A co-worker closed the door to the staff room behind him.
It locked automatically
and I started planning what I could use as a weapon:
smash the glass beside the fridge into his eye.
pick up the fork next to me and sink it into his leg.
claw him across the face if I couldn’t get to anything in time.
As I calculated how hard it would be to shove his body weight off of me,
he finished making his lunch, said, “Sup,” and left,
the door automatically locking behind him.
I expect if I told him I was prepared to stab him with the corner of my staff ID if I had to,
he would say what I’ve heard too often, the one we all know
but are getting wearily suspicious of:
Not all men are like That.
When I was eleven, all the girls in my class got sent to self-defence
because they assumed we’d need it one day.
When I was twelve, there was a prostitute’s body dumped in the river next to my house
because someone thought she was disposable.
When I was thirteen, it happened again and this time the man went to jail
and people stood outside the courtroom and held up signs that he did the right thing.
When I was fourteen, my friend showed up to a sleepover late, chest heaving from sobbing
and from running four blocks after getting chased by a man that followed her off the bus.
When I was fifteen, my mother accused me of being a Man Hater
and I said, “No, but god, would you blame me if I was?”
I got catcalled and then got laughed at when I flipped them off.
they pulled up beside me and I clutched my bag tighter,
my hand going in for my keys and my mind going over how their noses would look
if I smashed them in with my elbow.
“What’s the big deal,” the guy at the steering wheel asked. “We’re just complimenting you. We’re not like That.”
Sorry, but I’m not going to trust you in case I end up on a poster labelled ‘MISSING.’
Even if you seem like the nicest guy, I’ll still have one hand holding my keys
as the only knife I’m allowed, because I don’t know how far you’re going to take it:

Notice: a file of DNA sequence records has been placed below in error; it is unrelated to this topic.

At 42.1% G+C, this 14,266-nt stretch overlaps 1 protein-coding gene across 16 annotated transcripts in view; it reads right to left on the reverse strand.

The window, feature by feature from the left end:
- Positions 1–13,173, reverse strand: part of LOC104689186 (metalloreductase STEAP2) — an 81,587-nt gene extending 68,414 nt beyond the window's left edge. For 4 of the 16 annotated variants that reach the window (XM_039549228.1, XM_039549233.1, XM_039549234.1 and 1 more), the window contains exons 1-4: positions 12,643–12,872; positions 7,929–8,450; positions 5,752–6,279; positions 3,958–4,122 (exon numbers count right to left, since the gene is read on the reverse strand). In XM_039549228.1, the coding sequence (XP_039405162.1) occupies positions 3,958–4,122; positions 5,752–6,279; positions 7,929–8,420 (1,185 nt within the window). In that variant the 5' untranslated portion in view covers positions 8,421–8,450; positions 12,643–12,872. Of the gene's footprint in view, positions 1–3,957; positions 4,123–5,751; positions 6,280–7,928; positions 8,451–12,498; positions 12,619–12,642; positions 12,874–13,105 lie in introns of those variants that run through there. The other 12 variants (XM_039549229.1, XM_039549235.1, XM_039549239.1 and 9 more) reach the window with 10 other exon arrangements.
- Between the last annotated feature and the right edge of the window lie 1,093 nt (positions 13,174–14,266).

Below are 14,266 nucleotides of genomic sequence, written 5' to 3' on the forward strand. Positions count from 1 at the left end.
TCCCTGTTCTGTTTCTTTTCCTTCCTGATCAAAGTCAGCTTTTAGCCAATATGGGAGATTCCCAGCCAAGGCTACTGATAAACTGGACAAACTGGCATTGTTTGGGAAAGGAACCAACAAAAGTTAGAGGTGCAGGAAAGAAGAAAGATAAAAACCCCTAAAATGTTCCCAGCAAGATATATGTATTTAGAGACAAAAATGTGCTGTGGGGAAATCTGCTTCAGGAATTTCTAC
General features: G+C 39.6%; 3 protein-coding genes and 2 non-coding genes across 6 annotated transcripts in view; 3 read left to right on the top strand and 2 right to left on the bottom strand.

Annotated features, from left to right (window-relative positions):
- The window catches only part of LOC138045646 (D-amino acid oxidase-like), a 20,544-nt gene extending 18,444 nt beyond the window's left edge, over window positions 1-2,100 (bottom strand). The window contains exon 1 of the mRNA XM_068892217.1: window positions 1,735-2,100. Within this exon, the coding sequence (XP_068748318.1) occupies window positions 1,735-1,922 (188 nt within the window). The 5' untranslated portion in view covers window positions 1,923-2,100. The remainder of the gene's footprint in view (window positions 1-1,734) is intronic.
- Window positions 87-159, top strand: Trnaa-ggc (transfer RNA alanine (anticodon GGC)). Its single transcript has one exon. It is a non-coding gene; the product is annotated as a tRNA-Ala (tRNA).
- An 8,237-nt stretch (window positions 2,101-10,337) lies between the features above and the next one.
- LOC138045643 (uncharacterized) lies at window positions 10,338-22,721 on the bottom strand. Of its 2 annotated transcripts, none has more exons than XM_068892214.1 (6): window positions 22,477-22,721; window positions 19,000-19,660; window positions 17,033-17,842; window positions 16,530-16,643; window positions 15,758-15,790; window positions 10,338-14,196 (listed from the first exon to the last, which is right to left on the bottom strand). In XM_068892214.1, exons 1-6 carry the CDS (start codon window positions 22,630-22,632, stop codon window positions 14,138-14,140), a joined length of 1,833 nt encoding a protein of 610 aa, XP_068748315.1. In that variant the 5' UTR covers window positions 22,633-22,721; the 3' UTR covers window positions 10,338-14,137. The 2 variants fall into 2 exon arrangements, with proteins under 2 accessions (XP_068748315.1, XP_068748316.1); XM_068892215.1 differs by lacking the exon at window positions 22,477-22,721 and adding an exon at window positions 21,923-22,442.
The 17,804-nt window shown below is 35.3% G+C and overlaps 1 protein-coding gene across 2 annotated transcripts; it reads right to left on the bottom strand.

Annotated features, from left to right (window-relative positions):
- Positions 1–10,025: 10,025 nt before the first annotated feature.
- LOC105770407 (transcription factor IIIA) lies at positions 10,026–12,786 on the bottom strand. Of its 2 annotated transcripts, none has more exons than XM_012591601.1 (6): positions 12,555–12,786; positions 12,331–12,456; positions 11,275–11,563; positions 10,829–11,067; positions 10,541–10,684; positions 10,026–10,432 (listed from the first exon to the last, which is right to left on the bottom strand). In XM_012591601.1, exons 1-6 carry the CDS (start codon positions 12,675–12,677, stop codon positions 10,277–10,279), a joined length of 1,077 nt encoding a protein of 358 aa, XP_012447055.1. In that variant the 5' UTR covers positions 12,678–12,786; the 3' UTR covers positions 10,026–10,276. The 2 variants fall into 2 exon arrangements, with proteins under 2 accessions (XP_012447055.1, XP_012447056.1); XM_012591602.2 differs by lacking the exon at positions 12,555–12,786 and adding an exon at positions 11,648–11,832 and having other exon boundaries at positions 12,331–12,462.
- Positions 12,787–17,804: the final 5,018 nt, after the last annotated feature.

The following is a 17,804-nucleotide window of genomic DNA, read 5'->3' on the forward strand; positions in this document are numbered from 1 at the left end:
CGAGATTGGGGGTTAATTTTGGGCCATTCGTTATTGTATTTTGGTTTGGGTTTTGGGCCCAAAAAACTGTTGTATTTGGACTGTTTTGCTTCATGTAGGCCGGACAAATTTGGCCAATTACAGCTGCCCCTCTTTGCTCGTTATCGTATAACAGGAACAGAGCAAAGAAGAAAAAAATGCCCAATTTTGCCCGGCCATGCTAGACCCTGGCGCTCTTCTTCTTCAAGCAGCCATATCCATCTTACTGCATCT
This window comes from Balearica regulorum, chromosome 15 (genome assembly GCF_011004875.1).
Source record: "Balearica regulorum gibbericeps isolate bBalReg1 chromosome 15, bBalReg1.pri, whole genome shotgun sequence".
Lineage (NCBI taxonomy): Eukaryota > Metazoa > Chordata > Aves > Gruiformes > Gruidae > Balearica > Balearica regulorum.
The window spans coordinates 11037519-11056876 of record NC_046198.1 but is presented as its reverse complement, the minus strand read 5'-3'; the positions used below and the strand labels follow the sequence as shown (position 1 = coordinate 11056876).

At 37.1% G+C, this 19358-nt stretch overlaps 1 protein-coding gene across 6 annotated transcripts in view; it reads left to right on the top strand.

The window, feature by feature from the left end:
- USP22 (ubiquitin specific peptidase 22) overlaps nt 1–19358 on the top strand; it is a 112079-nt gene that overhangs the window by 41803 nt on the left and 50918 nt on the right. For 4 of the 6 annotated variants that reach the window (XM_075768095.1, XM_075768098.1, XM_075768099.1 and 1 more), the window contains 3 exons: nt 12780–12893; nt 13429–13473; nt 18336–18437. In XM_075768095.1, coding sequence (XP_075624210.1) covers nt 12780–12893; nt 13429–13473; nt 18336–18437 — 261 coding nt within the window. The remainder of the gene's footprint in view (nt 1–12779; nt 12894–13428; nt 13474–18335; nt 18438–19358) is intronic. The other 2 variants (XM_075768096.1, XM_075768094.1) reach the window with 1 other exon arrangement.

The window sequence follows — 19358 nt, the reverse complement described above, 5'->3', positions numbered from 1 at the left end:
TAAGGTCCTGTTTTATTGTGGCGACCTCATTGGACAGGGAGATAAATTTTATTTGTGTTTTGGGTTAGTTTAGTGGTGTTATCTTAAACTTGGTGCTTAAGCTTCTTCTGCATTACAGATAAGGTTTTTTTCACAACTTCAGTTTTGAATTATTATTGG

if you won’t back off when I tell you I don’t want to date you
if you’ll shout BITCH at me when I don’t respond well to your catcall
if you’ll expect my body as a reward for treating me like a human being
if you’ll try to take what you think you’re owed by being a man
if you’ll turn me into another statistic that people shudder away from.
I have been trained to assume that it’s a wolf in sheep’s clothing
or face the consequences.
I don’t know if you’ll nod when I reject you
or pump me full of bullets.
Every single woman I’ve talked to has a story where they haven’t felt safe in their own body
because of what a man said or did.
Not all men are like That, but god, it’s enough.”
The most impressive naval career of all the female sailors is that of William Brown, a black woman who spent at least twelve years on British warships, much of this time in the extremely demanding role of captain of the foretop. A good description of her appeared in London’s Annual Register in September 1815: “She is a smart, well-formed figure, about five feet four inches in height, possessed of considerable strength and great activity; her features are rather handsome for a black, and she appears to be about twenty-six years of age.” The article also noted that “in her manner she exhibits all the traits of a British tar and takes her grog with her late messmates with the greatest gaiety.”